Book Reviewed in Flight Training Magazine

1303cover

Radio Mastery for VFR Pilots was reviewed in the March, 2013 issue of AOPA’s Flight Training Magazine. Here’s the review, with a brief comment afterwords:

PREFLIGHT / 03.13 /
TRAINING PRODUCTS / By AOPA Flight Training Staff

‘RADIO MASTERY FOR VFR PILOTS’
SIMPLIFYING ATC COMMUNICATIONS

Former military pilot and current airline pilot Jeff Kanarish has a passion for making sense of communicating with air traffic control. His new book, Radio Mastery for VFR Pilots, is 315 pages of everything from basic technique to unusual, area-specific scenarios.

Although Kanarish’s editor certainly could have been more aggressive, his personal style comes through as conversational and approachable. It’s like having a highly experienced pilot give advice in the flight school or hangar—which will leave a few readers to be critical at times. Right up front, Kanarish admits the book represents real-world techniques and scenarios that sometime differ slightly from those in the Aeronautical Information Manual. Readers looking for advice they can actually put to practice will enjoy the overflowing amount of information.

In Radio Mastery for VFR Pilots, I say the Aeronautical Information Manual (AIM) section on radio communication is filled with gaps and inconsistencies. My book follows the AIM to the letter and inserts the AIM standards directly into the real world. Where gaps and or inconsistencies in the AIM exist, the book applies standards in other source material, such as the Air Traffic Controller Manual and the ICAO Air Traffic Services Manual. I don’t know of a place in the book where techniques and scenarios differ from the standards described in the manuals, as the reviewer states.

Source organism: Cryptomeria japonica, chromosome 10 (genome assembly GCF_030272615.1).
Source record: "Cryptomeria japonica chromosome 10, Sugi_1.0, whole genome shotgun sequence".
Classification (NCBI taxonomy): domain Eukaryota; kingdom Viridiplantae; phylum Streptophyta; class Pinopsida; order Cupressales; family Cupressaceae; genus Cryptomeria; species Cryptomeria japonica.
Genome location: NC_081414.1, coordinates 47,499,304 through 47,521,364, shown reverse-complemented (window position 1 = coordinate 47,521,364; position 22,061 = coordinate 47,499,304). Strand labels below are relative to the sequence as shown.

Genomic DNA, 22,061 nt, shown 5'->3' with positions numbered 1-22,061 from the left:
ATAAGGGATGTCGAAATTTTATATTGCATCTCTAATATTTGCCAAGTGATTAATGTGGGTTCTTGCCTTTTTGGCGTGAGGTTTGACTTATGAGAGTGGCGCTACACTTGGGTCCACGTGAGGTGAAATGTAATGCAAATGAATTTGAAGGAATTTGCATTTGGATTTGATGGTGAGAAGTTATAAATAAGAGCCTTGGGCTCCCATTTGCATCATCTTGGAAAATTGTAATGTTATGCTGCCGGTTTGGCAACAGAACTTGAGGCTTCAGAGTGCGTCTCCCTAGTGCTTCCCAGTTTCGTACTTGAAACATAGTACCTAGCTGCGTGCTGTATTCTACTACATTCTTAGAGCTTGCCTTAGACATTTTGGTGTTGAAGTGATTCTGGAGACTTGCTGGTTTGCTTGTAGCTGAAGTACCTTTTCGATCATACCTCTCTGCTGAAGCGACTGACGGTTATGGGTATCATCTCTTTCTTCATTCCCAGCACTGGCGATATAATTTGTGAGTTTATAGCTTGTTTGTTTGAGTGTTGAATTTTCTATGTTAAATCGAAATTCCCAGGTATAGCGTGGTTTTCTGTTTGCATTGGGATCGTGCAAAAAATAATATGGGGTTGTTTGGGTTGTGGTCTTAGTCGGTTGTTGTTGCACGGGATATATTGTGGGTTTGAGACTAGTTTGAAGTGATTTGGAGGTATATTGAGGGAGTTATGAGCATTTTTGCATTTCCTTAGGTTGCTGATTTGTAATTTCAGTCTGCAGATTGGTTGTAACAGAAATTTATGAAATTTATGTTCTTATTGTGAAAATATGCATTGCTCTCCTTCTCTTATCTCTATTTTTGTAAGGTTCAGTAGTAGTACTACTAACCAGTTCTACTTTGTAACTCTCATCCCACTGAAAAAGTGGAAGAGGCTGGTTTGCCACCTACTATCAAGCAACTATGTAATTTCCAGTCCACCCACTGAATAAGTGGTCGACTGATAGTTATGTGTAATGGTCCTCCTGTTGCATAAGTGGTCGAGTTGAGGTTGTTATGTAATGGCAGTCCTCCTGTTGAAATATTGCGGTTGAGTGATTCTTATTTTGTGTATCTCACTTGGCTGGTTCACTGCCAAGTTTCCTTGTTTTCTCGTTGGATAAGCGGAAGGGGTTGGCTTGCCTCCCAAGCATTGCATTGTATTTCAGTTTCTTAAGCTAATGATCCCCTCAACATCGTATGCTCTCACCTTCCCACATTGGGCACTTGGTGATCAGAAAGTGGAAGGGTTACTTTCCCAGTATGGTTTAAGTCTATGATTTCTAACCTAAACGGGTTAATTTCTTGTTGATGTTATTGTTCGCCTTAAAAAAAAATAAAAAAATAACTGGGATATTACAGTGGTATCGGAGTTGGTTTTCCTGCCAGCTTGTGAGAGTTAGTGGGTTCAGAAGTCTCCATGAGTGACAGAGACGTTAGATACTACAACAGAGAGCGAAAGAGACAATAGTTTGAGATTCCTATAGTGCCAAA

Share:

Share on facebook
Facebook
Share on twitter
Twitter
Share on pinterest
Pinterest
Share on linkedin
LinkedIn

Leave a Comment

Your email address will not be published. Required fields are marked *

On Key

Related Posts

New Day, New Jet

"New day, new jet." That is an Air Force Instructor Pilot's standard statement that means the current training scenario is over, and a new one has begun. It is a line of demarcation that reminds student pilots it is time to move on to the next challenging scenario. It's a new day here at ATCcommunication.com,

Flying into Class B for the First Time

If you are anticipating flying into Class B airspace for the first time, not to worry. The procedures ATC uses inside of Class B are nearly identical to those used in other classes of airspace. The subtle variations in procedure will most likely be unnoticeable to you. What may jump out at you is the

Pilot’s Discretion Descents

As you approach your destination, ATC will clear you to begin a descent from your enroute altitude to some lower altitude. Often descent clearances will come in a series of lower altitudes. This series of step-down clearances is issued to allow you to descend without conflicting with other traffic at lower altitudes. Occasionally, and in

I Hate Holding

No one likes to have their forward progress stopped. You know what I mean. When you are stuck in a traffic jam on the road, it’s very aggravating. Waiting at a long red stoplight when you need to be somewhere can raise your blood pressure. Similarly, when ATC says, “Expect holding at [a navigation fix],”

Coping with Busy Airspace

The time between ATC’s radio transmissions differs depending on the amount of traffic in a controller’s airspace. The more traffic in a section of airspace, the less time between ATC transmissions. Take comfort in the fact that no matter how busy the radio seems, the words and phrases ATC uses remain exactly the same words

Scroll to Top